This evening after a little nap we are meeting up with a high school chum, Donna, who has been living out here for twenty-one years now. She has suggested Joe Forte‘s a Vancouver establishment, for drinks.

We arrive at Joe’s a little before 6:00. The place is lively with an after work crowd. An old school oyster and chop house, Joe’s is exactly the perfect place to relax after a long day and catching up with a friend. We luck into three seats at the oyster bar, settle in to watch the shuckers in action, while two cold local Granville Island Cypress Honey Lagers are placed in front of us. The beer is crisp, smooth with a nice bit of body. Perfect compliment for fresh oysters. While we wait for Donna, we check out the menu and the plates being ferried from table to table by white coated waitstaff. If looks are anything, choosing will be difficult. Sticking to local west coast seafood will help. Our waitress informs us that Halibut and Dungeness crab are in season, as is wild Pacific salmon.

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Donna arrives and it’s like thirty some years never passed. Conversation is easy and we catch up. I have lots of questions about life on the coast. Winter is coming to Ontario in the next few months and I’m already looking at an exit strategy. Vancouver is really appealing with its fresh seafood and year round farmers markets, excellent Asian food and mild climate. And ocean. And Mountains. And Hockey. And it is in Canada. Van has it all it seems. Now I just have to convince Rob that he wants to live on a boat.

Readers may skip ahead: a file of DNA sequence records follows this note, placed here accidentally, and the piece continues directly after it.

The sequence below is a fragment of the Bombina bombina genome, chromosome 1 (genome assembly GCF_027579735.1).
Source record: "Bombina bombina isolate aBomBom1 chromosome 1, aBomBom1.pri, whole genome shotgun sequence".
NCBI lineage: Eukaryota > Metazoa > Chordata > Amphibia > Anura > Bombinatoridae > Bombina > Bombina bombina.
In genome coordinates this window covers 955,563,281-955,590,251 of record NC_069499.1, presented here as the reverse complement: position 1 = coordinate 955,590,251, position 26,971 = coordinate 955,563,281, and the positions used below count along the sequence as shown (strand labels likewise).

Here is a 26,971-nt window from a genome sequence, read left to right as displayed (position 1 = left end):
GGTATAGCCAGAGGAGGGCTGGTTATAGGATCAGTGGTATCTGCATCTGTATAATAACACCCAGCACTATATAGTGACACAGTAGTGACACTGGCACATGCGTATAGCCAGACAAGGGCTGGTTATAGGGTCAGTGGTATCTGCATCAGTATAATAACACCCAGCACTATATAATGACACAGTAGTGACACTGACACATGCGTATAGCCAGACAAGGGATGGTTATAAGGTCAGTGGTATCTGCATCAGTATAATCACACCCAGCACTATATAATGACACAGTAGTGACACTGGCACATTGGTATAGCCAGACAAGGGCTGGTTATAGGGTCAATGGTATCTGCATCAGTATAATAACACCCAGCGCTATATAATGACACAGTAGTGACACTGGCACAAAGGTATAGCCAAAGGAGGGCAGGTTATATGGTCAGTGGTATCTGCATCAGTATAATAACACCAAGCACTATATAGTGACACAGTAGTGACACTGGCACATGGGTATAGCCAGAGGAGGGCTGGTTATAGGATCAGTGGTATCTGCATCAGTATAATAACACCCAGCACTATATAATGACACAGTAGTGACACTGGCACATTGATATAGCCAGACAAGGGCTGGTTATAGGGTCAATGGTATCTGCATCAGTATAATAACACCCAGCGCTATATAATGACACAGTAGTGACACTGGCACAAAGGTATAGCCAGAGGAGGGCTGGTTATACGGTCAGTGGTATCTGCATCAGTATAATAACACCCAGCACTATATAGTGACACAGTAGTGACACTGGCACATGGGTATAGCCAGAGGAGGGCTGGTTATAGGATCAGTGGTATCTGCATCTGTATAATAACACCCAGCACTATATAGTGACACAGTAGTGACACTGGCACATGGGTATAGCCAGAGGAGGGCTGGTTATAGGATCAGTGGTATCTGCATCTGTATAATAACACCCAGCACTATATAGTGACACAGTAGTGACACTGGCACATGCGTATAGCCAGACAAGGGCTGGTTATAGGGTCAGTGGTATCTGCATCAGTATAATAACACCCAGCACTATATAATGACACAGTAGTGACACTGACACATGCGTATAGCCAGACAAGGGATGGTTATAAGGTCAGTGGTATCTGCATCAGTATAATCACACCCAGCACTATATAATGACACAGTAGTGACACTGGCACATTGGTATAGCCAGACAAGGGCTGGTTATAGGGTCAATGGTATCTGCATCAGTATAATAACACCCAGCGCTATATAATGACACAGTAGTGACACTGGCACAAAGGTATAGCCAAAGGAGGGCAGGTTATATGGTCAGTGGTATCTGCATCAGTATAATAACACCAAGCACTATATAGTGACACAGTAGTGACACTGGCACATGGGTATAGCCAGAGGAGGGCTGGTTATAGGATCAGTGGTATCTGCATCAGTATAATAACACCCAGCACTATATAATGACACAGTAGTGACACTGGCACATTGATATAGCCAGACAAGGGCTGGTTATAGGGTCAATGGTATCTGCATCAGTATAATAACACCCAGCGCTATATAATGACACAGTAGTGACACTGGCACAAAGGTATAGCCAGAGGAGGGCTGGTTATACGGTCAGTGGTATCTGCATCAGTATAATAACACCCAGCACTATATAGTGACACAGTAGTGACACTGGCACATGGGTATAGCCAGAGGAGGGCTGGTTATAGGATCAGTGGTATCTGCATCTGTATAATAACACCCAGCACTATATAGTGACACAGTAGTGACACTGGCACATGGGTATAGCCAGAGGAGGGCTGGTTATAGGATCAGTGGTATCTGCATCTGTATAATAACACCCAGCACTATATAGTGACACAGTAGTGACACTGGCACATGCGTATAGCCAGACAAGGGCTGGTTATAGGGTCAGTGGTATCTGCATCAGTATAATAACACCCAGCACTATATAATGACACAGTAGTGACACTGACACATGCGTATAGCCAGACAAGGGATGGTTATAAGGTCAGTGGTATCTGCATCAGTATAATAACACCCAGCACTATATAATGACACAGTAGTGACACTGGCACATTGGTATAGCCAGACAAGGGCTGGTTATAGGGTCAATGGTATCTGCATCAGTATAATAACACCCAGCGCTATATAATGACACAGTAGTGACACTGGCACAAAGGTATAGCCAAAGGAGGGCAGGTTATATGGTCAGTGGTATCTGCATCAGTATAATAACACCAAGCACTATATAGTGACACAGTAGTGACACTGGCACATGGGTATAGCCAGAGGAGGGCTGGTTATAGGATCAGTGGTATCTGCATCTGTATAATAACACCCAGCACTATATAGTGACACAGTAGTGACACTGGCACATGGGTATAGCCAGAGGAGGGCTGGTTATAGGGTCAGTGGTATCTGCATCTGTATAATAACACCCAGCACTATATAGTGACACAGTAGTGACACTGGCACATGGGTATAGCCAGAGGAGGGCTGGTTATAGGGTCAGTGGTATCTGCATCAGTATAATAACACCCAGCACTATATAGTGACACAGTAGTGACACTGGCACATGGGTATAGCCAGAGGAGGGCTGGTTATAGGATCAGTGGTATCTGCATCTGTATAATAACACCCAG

Tonight Rob and I decide to share fresh oysters (because why wouldn’t you?), the Dungeness Crab Cake, Iceberg Wedge Salad and Tempura Alaskan King Crab. We also decided on a half bottle of  Kettle Valley 2010 Pinot Noir Reserve. BC wines are harder to come by in Ontario because of unfathomable trade restrictions so we will enjoy them as much as possible while we are here.